Labour Studies Certificate
A worker education program run by LaRRI, in collaboration with Workers’ College in Durban, and supported by Rosa Luxemburg Foundation, South Africa.
NEW! Click here to see the photos of the Labour Certificate graduation ceremony of the School of 2013.
(The following text is an adapted version from Herbert Jauch’s ’10 years of LaRRI’s Labour Diploma Course: A Reflection’, available here.)
In 2002, the Labour Resource and Research Institute (LaRRI) introduced a new worker education programme, which became known as the labour diploma course. As a labour-based research and education institute, we noticed that worker education in Namibia was very limited, consisting basically of short-term on-the-job training at various workplaces and of short workshops (usually 2-5 days) offered by Namibian trade unions to their members. Both initiatives focus rather narrowly on specific skills and topics. Furthermore, these initiatives where not recognised outside the workplace or the trade union structures.
LaRRI thus sought to broaden the scope and improve the quality of worker education programmes by providing a course that combines knowledge acquisition and analytical skills and thus serves to strengthen the capacity of workers and their trade unionists. We investigated other worker education programmes in the SADC region and noticed the diploma courses that were offered by the Workers’ College in Durban, South Africa in collaboration with the University of KwaZulu-Natal. These courses provided a kind of “model” for LaRRI’s labour diploma course and the support we received from the Workers’ College, especially it director Kessie Moodley, enabled us to start a similar course in Namibia. It soon became so popular that it became one of LaRRI’s flagship programmes. It serves to prepare workers and trade unionists for leadership positions at various levels and consists of 6 modules, whose contents are determined in consultation with Namibia’s trade unions.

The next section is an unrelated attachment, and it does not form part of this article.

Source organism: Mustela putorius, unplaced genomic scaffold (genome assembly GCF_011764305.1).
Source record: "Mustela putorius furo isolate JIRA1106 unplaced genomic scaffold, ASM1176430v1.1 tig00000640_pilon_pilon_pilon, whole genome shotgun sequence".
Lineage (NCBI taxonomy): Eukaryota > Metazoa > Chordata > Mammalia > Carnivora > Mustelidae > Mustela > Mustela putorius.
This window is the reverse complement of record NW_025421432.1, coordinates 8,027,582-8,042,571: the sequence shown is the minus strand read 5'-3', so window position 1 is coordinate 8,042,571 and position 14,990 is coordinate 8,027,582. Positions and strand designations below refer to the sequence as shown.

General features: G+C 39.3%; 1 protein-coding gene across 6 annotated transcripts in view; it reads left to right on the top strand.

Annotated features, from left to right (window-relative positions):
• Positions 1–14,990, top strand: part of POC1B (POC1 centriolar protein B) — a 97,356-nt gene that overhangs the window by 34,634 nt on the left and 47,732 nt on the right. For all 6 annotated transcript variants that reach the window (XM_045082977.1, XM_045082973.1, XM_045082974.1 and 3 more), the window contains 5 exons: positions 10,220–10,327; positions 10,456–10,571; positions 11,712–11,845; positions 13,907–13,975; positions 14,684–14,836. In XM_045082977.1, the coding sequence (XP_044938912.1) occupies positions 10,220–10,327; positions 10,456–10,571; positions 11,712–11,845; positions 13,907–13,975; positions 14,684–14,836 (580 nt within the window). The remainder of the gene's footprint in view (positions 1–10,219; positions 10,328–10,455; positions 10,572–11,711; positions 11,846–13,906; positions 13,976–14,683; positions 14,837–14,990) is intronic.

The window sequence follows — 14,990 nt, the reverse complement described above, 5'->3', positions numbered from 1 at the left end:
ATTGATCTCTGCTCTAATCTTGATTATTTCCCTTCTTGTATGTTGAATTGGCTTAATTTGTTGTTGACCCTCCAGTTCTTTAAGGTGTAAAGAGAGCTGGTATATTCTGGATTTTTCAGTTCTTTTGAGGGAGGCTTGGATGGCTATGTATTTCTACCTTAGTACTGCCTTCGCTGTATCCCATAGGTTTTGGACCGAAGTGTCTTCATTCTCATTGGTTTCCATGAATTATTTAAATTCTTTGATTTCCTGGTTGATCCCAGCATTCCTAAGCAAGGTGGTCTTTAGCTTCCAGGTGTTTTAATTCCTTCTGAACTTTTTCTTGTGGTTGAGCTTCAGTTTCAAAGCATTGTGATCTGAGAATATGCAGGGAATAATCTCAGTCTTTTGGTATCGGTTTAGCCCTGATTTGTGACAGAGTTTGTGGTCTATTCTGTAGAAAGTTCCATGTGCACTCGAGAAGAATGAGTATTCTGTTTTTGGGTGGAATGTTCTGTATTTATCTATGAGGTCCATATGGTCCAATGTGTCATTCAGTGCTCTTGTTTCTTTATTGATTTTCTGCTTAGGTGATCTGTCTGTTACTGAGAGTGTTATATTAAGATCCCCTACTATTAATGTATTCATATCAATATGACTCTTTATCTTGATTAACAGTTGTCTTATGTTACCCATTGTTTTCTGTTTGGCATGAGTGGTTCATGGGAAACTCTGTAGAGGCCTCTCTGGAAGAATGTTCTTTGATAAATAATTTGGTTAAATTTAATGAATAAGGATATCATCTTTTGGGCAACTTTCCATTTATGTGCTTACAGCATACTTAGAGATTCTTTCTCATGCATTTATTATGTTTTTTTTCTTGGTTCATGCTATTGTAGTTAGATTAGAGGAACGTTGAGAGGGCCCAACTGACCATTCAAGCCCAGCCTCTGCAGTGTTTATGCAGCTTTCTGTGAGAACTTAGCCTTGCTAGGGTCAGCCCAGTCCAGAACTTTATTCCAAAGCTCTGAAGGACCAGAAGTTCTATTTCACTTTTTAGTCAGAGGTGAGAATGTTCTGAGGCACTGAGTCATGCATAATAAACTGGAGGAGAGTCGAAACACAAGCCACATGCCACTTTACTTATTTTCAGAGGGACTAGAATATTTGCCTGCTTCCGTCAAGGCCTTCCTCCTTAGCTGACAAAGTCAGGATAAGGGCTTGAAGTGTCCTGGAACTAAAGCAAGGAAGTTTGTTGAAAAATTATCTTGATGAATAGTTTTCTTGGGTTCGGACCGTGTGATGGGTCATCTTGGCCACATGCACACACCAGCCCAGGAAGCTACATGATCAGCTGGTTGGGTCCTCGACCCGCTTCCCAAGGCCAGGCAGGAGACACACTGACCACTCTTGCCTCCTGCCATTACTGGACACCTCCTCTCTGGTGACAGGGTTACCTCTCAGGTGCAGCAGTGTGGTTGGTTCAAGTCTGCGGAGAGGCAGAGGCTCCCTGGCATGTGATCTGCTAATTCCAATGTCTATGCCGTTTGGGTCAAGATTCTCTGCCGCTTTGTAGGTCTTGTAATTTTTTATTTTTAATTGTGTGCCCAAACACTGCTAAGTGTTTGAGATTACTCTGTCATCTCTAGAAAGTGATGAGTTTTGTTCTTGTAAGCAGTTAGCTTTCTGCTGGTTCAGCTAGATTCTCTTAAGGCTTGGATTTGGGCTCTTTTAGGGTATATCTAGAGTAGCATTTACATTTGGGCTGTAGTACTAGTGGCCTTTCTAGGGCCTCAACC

Over the past years, the labour diploma course was attended by trade unionists active at various levels (ranging from shop stewards to general secretaries) that have at least a grade 10 or equivalent education. Each course accommodates about 25 – 35 people and LaRRI tries to ensure equal gender representation by reserving up to 50% of all places available for women. The course’s overall aim was to strengthen the participants’ ability to contribute to the building of the labour movement in Namibia and 160 trade unionists have successfully completed the course to date.
LaRRI’s labour diploma course is accredited by the Namibia Qualifications Authority (NQA) in 2007 and consists of six modules, namely:
Who can apply?
The course is offered to people who are active in their trade union and have at least a grade 10 or equivalent education. We can accommodate about 25 people per course and in case that we receive more applications we will have to make a choice. The following criteria will be used: